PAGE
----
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Tue, Sep 07, 1999 - Page 3 News List

DPP pushes for national conference on Constitution

REFORM A controversial term extension has led the DPP leadership to reiterate its call for a multi-party constitutional review

By Lin Chieh-yu  /  STAFF REPORTER

DPP leaders called on President Lee Teng-hui (李登輝) yesterday to convene a national constitutional reform conference immediately to resolve what is quickly growing into a political boxing match over last week's term extension by the National Assembly.

Such a conference should include all political groups, as well as scholars, to resolve the problem not only of the term extension issue, but the entire Constitution, the DPP said.

"In the past few months, people have not bothered to monitor the assembly. Now it has caught our atte

ntion, so it is time to call such a conference," said DPP secretary-general Yu Shi-kun.

"It's time we reform the entire constitutional structure now, and all political parties should shoulder the responsibility for this mission," he said.

"The KMT controls over half the seats in the assembly, and Lee should not be duped by party delegates into destroying Tai-wan's Constitution," Yu said.

DPP Assembly leaders, meanwhile, said yesterday that the term extension amendment passed Saturday, together with the passage of a proportional representative system for the Assembly, has successfully contributed to carrying out the historical mission of parliamentary reform.

"To freeze the election of delegates will save plenty of social resources. We estimated that the elections cost around NT$25 billion each time, so by decreasing the number of assembly delegates we will also save government funds," said DPP assembly caucus leader Law I-teh (劉一德).

Law stressed that people should value the hard-earned achievenments of parliamentary reform instead of focusing solely on the extended Assembly term.

"The DPP has been working on abolishing the Assembly in the last decade. Now we finally enter into the first stage. Even the President knew of our purpose and did not oppose it," Law said.

Law revealed that two major party caucus leaders negotiated in private to cooperate with passing this amendment but the KMT dropped out. Therefore they visited Shi Wen-lung (許文龍), an industrialist and an advisor to the president, on Aug. 19, to request him to relay their message to President Lee.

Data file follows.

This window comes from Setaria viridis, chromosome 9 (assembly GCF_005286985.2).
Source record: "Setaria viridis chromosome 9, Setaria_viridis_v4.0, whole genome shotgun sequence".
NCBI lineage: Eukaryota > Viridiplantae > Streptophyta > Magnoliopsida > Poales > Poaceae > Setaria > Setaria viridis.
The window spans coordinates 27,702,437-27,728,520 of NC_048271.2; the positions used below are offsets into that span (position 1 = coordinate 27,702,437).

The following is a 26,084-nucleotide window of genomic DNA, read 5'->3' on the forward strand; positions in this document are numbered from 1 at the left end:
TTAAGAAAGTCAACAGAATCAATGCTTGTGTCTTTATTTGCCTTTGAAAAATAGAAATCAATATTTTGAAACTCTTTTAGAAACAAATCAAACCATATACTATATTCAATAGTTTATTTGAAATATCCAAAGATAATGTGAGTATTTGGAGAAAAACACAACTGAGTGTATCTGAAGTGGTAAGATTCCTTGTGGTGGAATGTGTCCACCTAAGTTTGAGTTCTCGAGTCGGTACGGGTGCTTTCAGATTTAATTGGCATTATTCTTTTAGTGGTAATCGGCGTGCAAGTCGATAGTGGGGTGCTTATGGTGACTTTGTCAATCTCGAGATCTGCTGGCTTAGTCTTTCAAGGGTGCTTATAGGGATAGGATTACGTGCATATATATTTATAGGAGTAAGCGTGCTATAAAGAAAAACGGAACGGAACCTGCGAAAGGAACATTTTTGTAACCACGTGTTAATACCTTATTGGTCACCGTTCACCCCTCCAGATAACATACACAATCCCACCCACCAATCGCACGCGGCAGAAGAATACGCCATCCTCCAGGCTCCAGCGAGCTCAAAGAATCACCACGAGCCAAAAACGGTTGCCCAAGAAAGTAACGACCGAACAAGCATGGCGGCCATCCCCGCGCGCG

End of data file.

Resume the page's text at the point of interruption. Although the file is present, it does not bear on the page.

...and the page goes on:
"Shi promised to fax our proposal draft to the Presidential Office. And Shi told us that President Lee expressed neither support nor opposition to it. We understand that the President respects the Assembly's responsibilities and does not want to intervene in the constitutional amendment procedures," Law said.

The Presidential Office, in a press release yesterday evening, said it had not received a fax from Shi but the President did not made any comment about it.

DPP secretary-general Yu verified further yesterday that the DPP has many channels to communicate with the ruling party, even with the President.

"Some people who are not in the political circle are willing to help the DPP to relay our message to national leaders. But we cannot publicize their names to block those channels," Yu said.

Meanwhile, one of the party's faction leaders Chang Chun-hung (張俊宏) said yesterday that Lee would lead the assembly to write a new Constitution, which could be named "The Fundamental Law of the Republic of China" or "of the Second Republic" after the presidential election next March, and before his term ended on May 20th.

"Only Lee Teng-hui has the power and determination to accomplish the constitutional reform disinterestedly. I think he will carry out the reform mission before ending his term next May," Chang said.

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